Published Online: May 11, 2009
Published in Print: May 13, 2009, as Charting the Development Of Australia’s Curriculum

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Charting the Development of Australia’s Curriculum

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To the Editor:

In general, your In Perspective article "National Curriculum Inching Forward" (April 22, 2009) presents an extensive and perceptive account of the debate among Australian policymakers over the development of a national curriculum for that country’s schools. The piece, however, fails to highlight sufficiently several important issues.

First, the article mentions only in passing the formation of national statements and profiles between 1986 and 1993. Based on the principles of outcomes-based education, these documents provided the foundation for curricula developed by each Australian state and territory. The lengthy dominance of outcomes-based education and increasing divergence among state and territorial curricula were important factors leading to the current debate.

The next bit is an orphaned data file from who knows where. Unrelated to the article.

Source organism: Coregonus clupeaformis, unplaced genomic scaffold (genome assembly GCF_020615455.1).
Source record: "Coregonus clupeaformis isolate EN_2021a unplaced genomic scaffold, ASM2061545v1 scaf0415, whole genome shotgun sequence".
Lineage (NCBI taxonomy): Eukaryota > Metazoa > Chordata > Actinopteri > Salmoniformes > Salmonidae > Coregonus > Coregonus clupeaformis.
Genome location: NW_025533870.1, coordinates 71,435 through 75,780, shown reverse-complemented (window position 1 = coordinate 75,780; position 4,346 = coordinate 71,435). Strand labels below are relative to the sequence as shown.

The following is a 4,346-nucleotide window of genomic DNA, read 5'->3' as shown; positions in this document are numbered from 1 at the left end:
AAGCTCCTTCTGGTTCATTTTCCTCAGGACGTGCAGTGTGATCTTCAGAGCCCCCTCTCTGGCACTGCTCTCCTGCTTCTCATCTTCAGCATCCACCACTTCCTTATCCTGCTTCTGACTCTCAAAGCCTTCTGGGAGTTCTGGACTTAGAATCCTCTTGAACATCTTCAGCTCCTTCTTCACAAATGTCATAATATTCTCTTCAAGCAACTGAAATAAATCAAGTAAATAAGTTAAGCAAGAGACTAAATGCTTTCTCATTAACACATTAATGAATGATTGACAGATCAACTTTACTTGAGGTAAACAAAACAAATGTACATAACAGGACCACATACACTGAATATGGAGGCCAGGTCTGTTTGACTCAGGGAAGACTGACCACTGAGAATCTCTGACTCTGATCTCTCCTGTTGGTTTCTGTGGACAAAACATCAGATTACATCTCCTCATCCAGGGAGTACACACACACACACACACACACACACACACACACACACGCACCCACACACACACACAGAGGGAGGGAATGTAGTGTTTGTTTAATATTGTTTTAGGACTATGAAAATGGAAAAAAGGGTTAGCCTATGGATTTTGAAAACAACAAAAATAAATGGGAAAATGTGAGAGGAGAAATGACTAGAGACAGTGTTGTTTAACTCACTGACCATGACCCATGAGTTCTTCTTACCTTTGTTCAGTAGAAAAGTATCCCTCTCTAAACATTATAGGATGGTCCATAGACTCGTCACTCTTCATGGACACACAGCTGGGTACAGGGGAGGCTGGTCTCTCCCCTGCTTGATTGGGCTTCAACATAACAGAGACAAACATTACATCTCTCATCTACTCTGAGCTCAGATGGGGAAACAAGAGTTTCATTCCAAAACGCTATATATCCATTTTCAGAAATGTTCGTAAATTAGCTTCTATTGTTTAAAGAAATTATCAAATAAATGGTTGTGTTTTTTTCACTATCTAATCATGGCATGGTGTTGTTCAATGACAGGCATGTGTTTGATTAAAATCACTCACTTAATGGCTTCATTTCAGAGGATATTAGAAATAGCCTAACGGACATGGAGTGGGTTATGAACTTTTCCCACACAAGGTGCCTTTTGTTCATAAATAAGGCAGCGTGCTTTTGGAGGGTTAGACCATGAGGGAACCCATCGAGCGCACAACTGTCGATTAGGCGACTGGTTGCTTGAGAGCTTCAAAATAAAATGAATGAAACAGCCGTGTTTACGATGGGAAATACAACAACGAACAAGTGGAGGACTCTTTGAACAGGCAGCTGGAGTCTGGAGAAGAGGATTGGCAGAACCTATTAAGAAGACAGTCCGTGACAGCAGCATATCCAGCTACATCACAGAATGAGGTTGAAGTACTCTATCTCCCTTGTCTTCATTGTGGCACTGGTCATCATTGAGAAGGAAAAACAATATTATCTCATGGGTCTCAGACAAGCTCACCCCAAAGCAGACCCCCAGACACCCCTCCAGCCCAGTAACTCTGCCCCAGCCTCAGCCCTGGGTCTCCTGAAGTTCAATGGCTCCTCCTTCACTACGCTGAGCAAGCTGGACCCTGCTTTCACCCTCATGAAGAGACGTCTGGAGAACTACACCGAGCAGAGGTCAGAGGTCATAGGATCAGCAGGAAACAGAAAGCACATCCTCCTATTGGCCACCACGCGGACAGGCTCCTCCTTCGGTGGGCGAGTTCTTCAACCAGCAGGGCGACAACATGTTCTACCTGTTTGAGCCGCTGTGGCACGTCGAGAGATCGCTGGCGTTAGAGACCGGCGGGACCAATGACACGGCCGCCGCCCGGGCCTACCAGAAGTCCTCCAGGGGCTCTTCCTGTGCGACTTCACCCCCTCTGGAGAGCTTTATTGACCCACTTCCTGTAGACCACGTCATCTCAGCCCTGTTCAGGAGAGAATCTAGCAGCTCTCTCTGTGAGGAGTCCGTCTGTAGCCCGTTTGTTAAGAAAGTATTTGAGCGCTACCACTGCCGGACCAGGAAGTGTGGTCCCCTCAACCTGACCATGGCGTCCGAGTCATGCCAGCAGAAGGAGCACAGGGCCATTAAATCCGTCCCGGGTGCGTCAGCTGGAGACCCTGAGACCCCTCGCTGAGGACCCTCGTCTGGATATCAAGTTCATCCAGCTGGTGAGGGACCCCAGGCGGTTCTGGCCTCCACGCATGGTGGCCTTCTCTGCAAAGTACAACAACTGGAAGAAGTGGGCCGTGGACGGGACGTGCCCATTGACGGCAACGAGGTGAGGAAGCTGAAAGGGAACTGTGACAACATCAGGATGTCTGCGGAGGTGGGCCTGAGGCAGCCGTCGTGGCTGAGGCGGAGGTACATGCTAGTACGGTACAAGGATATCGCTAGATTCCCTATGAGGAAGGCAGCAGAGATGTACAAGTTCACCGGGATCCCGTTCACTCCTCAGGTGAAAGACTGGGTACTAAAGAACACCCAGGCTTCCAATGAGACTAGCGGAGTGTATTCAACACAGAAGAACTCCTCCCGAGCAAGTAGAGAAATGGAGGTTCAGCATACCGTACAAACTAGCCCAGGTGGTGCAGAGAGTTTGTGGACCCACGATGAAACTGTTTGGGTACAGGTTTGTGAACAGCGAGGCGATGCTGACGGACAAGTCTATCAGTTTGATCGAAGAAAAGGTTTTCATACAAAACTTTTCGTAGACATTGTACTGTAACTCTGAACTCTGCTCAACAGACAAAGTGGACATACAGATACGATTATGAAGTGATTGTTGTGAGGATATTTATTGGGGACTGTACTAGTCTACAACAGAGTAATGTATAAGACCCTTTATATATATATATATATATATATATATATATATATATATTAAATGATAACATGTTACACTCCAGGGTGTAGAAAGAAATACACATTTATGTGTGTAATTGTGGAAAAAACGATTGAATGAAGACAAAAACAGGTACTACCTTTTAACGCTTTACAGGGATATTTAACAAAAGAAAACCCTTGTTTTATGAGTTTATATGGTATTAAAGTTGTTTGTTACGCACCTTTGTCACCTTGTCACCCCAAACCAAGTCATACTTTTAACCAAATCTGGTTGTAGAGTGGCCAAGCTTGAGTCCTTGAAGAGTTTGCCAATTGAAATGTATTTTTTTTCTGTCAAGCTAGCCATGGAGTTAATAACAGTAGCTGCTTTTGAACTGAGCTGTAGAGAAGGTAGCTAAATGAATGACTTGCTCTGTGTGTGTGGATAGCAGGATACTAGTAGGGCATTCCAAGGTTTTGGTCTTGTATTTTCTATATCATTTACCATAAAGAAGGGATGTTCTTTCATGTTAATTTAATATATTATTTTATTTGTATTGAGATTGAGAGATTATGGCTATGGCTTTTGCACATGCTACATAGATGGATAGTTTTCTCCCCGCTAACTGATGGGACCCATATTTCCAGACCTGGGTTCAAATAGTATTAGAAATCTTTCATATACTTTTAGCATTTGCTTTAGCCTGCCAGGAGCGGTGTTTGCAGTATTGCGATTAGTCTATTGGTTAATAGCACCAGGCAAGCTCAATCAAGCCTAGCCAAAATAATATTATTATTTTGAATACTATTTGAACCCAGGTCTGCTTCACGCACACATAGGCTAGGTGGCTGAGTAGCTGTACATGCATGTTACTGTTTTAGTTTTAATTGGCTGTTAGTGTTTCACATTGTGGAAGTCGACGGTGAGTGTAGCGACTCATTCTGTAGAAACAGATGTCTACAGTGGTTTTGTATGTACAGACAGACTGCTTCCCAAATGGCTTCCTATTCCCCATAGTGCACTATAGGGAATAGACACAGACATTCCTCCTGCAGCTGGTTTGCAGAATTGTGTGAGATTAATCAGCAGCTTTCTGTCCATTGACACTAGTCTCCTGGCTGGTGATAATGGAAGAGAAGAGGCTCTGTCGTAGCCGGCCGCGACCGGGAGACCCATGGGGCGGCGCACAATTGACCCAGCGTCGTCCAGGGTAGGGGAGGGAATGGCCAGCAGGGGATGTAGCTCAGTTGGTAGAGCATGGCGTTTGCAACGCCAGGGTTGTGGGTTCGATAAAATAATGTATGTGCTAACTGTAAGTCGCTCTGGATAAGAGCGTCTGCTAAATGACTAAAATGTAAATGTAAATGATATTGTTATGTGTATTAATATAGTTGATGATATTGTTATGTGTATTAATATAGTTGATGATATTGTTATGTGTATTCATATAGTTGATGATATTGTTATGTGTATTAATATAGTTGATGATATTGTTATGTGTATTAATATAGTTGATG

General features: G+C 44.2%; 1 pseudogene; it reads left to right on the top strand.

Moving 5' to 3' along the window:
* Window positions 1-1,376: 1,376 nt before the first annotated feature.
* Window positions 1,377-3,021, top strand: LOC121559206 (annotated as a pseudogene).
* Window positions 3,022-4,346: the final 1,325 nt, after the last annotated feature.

Second, the piece fails to note similarities in the curriculum-development processes applied earlier and currently. In both cases, the education establishment has controlled the process by using a centralized approach and unrealistically short timelines, which limit opportunities for public input.

Third, the article gives little attention to the nature of the work undertaken to date by the National Curriculum Board. Consistent with a centralized approach to curriculum development, small advisory groups of academics, curriculum specialists, and teachers wrote advice papers that were then revised to form framing papers. During 2009, committees of writers will use the framing papers to devise curriculum frameworks for English, history, mathematics, and science.

In spite of these shortcomings, your article describes well the potential challenges facing the process of developing and implementing a national curriculum for schools across Australia. It is unfortunate, however, that a wider range of education leaders are not represented in the piece, since most of the officials quoted reflect the views of the education establishment.

I hope that Education Week will continue to update readers on Australia’s progress in creating a national curriculum.

Michael Watt
Education Consultant
Hobart, Tasmania
Australia

Vol. 28, Issue 31, Page 31

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